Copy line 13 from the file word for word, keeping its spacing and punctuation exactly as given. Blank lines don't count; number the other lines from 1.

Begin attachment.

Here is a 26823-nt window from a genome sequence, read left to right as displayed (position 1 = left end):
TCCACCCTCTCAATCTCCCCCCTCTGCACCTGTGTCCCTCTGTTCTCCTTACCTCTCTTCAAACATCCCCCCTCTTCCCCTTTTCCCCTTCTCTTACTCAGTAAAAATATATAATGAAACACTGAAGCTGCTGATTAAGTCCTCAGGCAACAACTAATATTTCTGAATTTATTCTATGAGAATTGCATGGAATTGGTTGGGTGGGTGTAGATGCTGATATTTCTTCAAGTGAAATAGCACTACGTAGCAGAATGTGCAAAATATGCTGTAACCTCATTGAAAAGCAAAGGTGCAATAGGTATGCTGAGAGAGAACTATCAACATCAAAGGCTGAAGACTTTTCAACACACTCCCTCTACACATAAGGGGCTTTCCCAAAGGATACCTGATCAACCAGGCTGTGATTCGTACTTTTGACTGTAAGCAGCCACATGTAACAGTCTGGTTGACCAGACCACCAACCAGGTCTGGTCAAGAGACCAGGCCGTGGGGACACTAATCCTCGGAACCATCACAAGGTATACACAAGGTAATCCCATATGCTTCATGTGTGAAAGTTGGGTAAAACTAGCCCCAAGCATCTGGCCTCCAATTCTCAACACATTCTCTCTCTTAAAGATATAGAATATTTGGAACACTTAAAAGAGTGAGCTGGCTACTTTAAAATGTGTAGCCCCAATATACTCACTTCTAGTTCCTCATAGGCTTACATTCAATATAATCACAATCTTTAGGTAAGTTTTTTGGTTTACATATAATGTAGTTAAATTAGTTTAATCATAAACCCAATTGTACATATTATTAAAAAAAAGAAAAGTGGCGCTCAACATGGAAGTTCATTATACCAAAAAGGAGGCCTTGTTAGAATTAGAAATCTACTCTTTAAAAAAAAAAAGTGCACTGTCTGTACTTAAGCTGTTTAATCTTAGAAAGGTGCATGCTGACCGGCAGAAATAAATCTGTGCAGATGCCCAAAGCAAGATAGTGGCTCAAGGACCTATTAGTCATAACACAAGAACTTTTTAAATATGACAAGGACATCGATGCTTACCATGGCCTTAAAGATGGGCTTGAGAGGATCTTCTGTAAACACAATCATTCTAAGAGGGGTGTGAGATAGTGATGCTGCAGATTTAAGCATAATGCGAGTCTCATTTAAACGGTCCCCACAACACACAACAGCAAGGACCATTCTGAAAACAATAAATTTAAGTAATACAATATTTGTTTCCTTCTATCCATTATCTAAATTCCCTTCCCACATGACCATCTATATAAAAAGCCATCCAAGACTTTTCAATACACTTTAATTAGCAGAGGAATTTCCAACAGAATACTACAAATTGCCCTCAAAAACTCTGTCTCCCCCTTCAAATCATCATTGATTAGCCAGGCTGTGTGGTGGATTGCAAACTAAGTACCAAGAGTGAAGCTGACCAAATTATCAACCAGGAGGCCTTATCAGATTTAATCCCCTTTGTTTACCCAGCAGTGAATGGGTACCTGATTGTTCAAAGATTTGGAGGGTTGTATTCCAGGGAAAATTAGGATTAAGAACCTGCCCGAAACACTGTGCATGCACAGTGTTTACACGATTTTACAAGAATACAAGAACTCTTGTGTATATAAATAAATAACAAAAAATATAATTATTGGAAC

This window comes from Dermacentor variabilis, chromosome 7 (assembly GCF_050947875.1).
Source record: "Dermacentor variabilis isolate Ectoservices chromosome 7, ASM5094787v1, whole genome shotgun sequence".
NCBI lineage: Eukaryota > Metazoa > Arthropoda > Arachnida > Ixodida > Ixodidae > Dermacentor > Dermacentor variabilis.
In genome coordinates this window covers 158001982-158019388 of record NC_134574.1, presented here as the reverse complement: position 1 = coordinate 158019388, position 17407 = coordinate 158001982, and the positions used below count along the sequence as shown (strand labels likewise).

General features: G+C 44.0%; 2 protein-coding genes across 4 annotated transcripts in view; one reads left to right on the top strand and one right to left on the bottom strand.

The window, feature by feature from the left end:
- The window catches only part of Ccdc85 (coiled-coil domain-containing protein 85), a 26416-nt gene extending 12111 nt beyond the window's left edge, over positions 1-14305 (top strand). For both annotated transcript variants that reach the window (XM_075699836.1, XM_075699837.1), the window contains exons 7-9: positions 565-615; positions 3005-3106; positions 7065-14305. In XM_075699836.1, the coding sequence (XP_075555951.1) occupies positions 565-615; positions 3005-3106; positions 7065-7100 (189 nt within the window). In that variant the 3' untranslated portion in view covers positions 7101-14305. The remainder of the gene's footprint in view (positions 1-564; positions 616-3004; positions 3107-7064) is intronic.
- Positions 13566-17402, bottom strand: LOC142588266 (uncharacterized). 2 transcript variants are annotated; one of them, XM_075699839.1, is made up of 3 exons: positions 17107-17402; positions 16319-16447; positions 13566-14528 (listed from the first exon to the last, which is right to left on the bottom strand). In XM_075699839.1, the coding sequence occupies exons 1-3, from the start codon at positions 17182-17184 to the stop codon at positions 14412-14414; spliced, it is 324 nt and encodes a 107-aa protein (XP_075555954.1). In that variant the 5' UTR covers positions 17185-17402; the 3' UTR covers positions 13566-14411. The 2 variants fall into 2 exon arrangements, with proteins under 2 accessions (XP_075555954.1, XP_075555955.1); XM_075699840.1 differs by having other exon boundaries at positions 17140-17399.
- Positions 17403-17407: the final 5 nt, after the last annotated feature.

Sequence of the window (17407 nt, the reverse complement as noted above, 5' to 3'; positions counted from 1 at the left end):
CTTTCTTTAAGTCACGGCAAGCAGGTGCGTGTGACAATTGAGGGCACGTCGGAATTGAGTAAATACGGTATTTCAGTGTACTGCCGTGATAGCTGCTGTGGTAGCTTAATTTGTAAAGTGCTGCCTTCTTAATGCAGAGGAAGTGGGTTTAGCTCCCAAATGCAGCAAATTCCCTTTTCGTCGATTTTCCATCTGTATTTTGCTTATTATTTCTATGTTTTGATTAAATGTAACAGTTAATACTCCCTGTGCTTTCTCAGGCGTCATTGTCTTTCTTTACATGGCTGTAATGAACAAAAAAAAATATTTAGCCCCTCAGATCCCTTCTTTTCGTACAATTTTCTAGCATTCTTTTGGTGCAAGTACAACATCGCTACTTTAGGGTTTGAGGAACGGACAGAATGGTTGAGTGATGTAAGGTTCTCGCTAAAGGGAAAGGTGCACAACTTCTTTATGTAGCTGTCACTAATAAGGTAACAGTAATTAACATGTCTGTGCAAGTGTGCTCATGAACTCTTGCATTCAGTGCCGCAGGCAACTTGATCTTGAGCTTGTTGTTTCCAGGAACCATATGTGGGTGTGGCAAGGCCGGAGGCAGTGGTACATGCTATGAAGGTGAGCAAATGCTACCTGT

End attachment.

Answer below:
CTTTCTTTAAGTCACGGCAAGCAGGTGCGTGTGACAATTGAGGGCACGTCGGAATTGAGTAAATACGGTATTTCAGTGTACTGCCGTGATAGCTGCTGTGGTAGCTTAATTTGTAAAGTGCTGCCTTCTTAATGCAGAGGAAGTGGGTTTAGCTCCCAAATGCAGCAAATTCCCTTTTCGTCGATTTTCCATCTGTATTTTGCTTATTATTTCTATGTTTTGATTAAATGTAACAGTTAATACTCCCTGTGCTTTCTCAGGCGTCATTGTCTTTCTTTACATGGCTGTAATGAACAAAAAAAAATATTTAGCCCCTCAGATCCCTTCTTTTCGTACAATTTTCTAGCATTCTTTTGGTGCAAGTACAACATCGCTACTTTAGGGTTTGAGGAACGGACAGAATGGTTGAGTGATGTAAGGTTCTCGCTAAAGGGAAAGGTGCACAACTTCTTTATGTAGCTGTCACTAATAAGGTAACAGTAATTAACATGTCTGTGCAAGTGTGCTCATGAACTCTTGCATTCAGTGCCGCAGGCAACTTGATCTTGAGCTTGTTGTTTCCAGGAACCATATGTGGGTGTGGCAAGGCCGGAGGCAGTGGTACATGCTATGAAGGTGAGCAAATGCTACCTGT